Each student was given a supply of 10 points per teammate and instructed to assign the points to the other members of the team. The instructions required at least one teammate to receive a score of 11 or higher and at least one teammate to receive a score of 9 or lower. For example, in a six-member team, each student was given 50 points to divide and assign. Students were then asked to describe their rationale in assigning the highest and lowest scores. We informed the students that these anonymous comments would be used to provide feedback to students who requested it.

Data Collection The questions that guided our inquiry were: 1) How well did student peer evaluations correlate with other performance assessments? 2) What kinds of qualities did students use to judge their peers? 3) What were the perceived pros and cons of this peer evaluation strategy? In the published literature on peer evaluation, the conceptual relationship between student performance and peers’ ratings is a positive one. A negative relationship does not make sense conceptually (i.e., poor performers being evaluated highly by peers). Therefore, in our analysis we employed one-tailed tests of statistical signi?cance (a positive correlation versus no correlation). We collected data from 152 students who rotated through the psychiatry clerkship during the 2002–2003 academic year. We computed and examined the Pearson product-moment correlations between peer evaluation scores and the following student performance scores: National Board of Medical Examiners’ (NBME) psychiatry subject test scores, clinical grades, and individual and group readiness assurance test scores. We also performed a qualitative analysis of written rationale statements from 150 of our 152 students (two elected not to provide written statements) for their assignment of high and low scores to their peers. For this analysis, two of us (RL, PH) independently read all of the comments and underwent three iterations of discussion and rereading to devise coding categories based on themes that emerged from these discussions. One of us then coded all of the comments, and the other then veri?ed the code assignments. The two authors reached 100% agreement on the assignment of codes. Results Quantitative Descriptive statistics for the student performance scores and peer evaluation mean scores are shown in Table 1 (a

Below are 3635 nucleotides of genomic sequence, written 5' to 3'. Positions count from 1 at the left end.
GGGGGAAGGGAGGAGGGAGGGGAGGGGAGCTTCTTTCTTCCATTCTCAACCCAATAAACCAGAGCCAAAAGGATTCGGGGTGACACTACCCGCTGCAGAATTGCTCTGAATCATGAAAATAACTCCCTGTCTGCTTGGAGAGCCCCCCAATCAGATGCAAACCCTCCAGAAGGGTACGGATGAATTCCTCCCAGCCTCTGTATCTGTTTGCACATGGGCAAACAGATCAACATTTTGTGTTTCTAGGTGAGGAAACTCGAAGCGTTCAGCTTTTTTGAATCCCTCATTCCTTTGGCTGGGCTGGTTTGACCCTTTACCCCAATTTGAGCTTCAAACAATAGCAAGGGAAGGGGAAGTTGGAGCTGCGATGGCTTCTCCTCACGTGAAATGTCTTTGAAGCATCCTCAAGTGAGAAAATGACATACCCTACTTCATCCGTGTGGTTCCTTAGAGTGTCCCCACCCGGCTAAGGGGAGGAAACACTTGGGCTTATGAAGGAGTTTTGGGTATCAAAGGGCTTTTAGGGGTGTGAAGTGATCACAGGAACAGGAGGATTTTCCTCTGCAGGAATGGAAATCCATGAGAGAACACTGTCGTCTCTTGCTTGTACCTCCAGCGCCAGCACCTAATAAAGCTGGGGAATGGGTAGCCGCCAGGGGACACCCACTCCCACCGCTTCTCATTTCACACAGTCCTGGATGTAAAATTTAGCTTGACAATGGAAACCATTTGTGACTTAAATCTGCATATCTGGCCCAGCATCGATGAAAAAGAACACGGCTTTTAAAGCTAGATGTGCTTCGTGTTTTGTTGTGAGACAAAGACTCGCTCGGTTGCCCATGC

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peer evaluation mean score is the mean of the three to ?ve individual scores each student received from his or her teammates). We examined the multivariate distributions of test scores and found no outliers. That is, while some students performed extremely high or low on certain tests, there were no students who performed at the extremes on all tests overall. Correlations between peer evaluation mean scores and other teacher assessments were positive, albeit modest in magnitude, as shown in Table 2. We expected that peer evaluation mean scores, re?ective of students’ assessments by peers as individuals, would correlate more strongly with other individual performance scores than with a group performance score (i.e., the group readiness assurance test [GRAT]). This expectation was borne out. Also, the correlations between peer evaluation mean scores and student performance scores, with the exception of the GRAT, were similar in magnitude to the correlations of the student performance scores with each other.